As to the time before it gets critical, I already posted on that on another thread here long before the above article was published. I reported Tepco's announcements that 65 degrees was their warning temperature, their announcement of 60 hours till then yesterday, and this morning, 4 days till then. The 70 hours in the above article must be a further update. Thanks.

6 ( +8 / -2 )

From this article: Meltdown and exploded, destroyed back up generators to keep reactor core cool, latest problem, cooling system failed, JT readers inform us that ,"it is now fixed, then at the bottom,"cracks and warping" of the building that houses "the pool", Plus I left out the scary suff, " if they can't keep things cool"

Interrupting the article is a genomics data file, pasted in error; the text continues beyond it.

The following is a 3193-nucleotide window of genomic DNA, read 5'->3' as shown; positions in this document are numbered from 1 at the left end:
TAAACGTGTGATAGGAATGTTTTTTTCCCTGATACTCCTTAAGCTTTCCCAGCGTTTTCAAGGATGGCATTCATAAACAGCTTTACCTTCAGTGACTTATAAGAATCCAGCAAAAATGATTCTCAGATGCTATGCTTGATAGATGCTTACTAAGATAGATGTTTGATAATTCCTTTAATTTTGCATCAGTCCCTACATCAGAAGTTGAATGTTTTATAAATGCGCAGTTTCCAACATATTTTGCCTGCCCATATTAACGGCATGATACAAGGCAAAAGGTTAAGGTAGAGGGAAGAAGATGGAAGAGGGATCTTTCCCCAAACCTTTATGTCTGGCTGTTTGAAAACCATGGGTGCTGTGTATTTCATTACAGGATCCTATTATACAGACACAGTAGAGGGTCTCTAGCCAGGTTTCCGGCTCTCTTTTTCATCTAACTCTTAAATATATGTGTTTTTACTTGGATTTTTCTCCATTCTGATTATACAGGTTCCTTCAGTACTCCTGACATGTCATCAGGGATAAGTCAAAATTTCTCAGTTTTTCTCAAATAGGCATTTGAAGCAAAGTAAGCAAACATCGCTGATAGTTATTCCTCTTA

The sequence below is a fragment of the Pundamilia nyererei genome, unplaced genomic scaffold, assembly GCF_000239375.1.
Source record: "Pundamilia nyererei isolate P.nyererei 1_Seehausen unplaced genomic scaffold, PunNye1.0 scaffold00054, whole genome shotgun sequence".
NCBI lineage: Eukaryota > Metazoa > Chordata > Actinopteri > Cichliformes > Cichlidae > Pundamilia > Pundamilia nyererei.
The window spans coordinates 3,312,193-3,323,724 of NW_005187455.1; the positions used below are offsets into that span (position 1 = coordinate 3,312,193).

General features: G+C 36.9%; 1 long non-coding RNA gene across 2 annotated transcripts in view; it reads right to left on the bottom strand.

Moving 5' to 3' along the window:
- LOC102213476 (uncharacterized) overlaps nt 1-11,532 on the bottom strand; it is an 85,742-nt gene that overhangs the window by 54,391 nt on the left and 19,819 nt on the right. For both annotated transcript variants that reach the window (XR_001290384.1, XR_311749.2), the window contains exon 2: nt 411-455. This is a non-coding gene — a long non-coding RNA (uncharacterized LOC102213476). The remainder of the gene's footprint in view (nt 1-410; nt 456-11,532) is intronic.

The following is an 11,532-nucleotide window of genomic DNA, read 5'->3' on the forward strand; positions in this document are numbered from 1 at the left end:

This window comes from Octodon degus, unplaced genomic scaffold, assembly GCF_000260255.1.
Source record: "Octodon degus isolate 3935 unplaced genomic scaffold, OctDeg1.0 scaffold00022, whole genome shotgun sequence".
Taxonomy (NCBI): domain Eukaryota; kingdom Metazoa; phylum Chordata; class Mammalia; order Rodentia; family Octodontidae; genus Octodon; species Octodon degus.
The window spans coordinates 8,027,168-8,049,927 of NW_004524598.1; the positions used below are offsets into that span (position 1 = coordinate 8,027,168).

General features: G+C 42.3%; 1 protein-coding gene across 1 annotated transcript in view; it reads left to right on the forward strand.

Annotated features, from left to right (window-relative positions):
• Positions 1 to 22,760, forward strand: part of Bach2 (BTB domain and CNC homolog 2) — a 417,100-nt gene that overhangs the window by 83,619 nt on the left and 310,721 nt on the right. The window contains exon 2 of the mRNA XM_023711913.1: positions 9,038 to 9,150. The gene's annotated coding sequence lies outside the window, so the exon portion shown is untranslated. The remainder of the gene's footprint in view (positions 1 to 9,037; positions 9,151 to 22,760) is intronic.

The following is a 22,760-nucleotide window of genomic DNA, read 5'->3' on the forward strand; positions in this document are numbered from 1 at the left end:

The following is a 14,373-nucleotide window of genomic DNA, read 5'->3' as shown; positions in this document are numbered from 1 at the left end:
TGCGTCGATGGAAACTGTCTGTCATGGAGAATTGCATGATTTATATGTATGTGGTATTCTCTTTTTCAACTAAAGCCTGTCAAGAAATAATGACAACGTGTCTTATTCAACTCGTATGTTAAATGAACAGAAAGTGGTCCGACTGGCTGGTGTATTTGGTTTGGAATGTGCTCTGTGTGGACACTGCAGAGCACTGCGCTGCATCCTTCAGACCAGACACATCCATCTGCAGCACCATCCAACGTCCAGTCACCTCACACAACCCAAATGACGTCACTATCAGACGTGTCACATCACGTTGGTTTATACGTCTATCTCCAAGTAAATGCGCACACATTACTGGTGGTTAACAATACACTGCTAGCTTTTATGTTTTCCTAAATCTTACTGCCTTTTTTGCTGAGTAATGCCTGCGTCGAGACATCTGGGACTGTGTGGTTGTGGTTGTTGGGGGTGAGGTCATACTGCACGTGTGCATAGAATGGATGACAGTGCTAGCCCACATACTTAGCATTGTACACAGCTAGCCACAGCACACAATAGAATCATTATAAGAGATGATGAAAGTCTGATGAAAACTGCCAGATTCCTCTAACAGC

-4 ( +5 / -9 )

PS Could TEPCO's figure of "65 degrees" be the temperature above which harmful steam begins to rise from the pool surface?

Very glad that they are sorting it.

4 ( +5 / -1 )

basroil, may I suggest before you comment on some of the comments, you take a little time to find out what's going on rather than just giving an opinion about what you think is actually going on. When it comes to events at the Fukushima NPP, a good place to start is the TEPCO web site which is usually full of useful info, photo's and video's. If you do find something interesting please include a link in your comment.